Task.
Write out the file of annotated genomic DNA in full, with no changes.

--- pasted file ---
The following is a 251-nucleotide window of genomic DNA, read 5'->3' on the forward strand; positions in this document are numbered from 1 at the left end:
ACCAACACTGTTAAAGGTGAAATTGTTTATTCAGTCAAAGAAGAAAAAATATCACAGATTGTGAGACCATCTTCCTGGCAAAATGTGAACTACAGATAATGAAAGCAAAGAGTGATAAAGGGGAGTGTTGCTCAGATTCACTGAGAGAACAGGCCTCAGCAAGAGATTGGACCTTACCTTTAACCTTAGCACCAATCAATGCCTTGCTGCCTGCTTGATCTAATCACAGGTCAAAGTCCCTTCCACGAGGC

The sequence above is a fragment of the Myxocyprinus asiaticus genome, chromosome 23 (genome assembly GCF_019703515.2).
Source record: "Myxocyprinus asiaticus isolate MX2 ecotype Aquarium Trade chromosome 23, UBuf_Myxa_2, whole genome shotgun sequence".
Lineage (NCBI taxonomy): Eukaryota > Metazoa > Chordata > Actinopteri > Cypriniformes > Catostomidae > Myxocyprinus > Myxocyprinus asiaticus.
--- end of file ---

The following is a 251-nucleotide window of genomic DNA, read 5'->3' on the forward strand; positions in this document are numbered from 1 at the left end:
ACCAACACTGTTAAAGGTGAAATTGTTTATTCAGTCAAAGAAGAAAAAATATCACAGATTGTGAGACCATCTTCCTGGCAAAATGTGAACTACAGATAATGAAAGCAAAGAGTGATAAAGGGGAGTGTTGCTCAGATTCACTGAGAGAACAGGCCTCAGCAAGAGATTGGACCTTACCTTTAACCTTAGCACCAATCAATGCCTTGCTGCCTGCTTGATCTAATCACAGGTCAAAGTCCCTTCCACGAGGC

The sequence above is a fragment of the Myxocyprinus asiaticus genome, chromosome 23 (genome assembly GCF_019703515.2).
Source record: "Myxocyprinus asiaticus isolate MX2 ecotype Aquarium Trade chromosome 23, UBuf_Myxa_2, whole genome shotgun sequence".
Lineage (NCBI taxonomy): Eukaryota > Metazoa > Chordata > Actinopteri > Cypriniformes > Catostomidae > Myxocyprinus > Myxocyprinus asiaticus.